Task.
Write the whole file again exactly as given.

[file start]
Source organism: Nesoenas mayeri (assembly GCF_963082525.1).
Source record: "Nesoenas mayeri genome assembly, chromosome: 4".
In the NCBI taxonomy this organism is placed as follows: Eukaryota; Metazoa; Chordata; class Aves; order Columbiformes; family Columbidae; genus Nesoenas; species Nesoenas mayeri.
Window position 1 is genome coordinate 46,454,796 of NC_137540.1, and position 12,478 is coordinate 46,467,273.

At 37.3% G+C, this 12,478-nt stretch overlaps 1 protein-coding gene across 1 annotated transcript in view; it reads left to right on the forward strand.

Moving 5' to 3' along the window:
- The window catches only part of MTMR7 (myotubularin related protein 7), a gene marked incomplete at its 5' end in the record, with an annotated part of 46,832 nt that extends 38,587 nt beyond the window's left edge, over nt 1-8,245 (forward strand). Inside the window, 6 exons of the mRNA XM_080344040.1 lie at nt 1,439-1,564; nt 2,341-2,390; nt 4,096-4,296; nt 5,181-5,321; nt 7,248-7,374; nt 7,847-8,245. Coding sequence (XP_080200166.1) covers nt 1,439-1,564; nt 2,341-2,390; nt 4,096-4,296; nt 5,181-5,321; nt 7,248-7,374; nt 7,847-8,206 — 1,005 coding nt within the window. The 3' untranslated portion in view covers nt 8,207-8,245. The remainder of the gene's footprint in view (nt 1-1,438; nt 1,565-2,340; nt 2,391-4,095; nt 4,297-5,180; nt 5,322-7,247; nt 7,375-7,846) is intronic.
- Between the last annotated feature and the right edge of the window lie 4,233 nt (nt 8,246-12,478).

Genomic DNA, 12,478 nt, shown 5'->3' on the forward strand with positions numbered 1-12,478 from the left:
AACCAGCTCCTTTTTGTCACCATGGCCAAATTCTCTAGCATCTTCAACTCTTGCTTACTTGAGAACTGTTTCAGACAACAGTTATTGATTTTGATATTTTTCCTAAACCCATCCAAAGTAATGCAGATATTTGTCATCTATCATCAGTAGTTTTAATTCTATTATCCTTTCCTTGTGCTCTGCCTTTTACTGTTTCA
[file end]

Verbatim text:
Source organism: Nesoenas mayeri (assembly GCF_963082525.1).
Source record: "Nesoenas mayeri genome assembly, chromosome: 4".
In the NCBI taxonomy this organism is placed as follows: Eukaryota; Metazoa; Chordata; class Aves; order Columbiformes; family Columbidae; genus Nesoenas; species Nesoenas mayeri.
Window position 1 is genome coordinate 46,454,796 of NC_137540.1, and position 12,478 is coordinate 46,467,273.

At 37.3% G+C, this 12,478-nt stretch overlaps 1 protein-coding gene across 1 annotated transcript in view; it reads left to right on the forward strand.

Moving 5' to 3' along the window:
- The window catches only part of MTMR7 (myotubularin related protein 7), a gene marked incomplete at its 5' end in the record, with an annotated part of 46,832 nt that extends 38,587 nt beyond the window's left edge, over nt 1-8,245 (forward strand). Inside the window, 6 exons of the mRNA XM_080344040.1 lie at nt 1,439-1,564; nt 2,341-2,390; nt 4,096-4,296; nt 5,181-5,321; nt 7,248-7,374; nt 7,847-8,245. Coding sequence (XP_080200166.1) covers nt 1,439-1,564; nt 2,341-2,390; nt 4,096-4,296; nt 5,181-5,321; nt 7,248-7,374; nt 7,847-8,206 — 1,005 coding nt within the window. The 3' untranslated portion in view covers nt 8,207-8,245. The remainder of the gene's footprint in view (nt 1-1,438; nt 1,565-2,340; nt 2,391-4,095; nt 4,297-5,180; nt 5,322-7,247; nt 7,375-7,846) is intronic.
- Between the last annotated feature and the right edge of the window lie 4,233 nt (nt 8,246-12,478).

Genomic DNA, 12,478 nt, shown 5'->3' on the forward strand with positions numbered 1-12,478 from the left:
AACCAGCTCCTTTTTGTCACCATGGCCAAATTCTCTAGCATCTTCAACTCTTGCTTACTTGAGAACTGTTTCAGACAACAGTTATTGATTTTGATATTTTTCCTAAACCCATCCAAAGTAATGCAGATATTTGTCATCTATCATCAGTAGTTTTAATTCTATTATCCTTTCCTTGTGCTCTGCCTTTTACTGTTTCA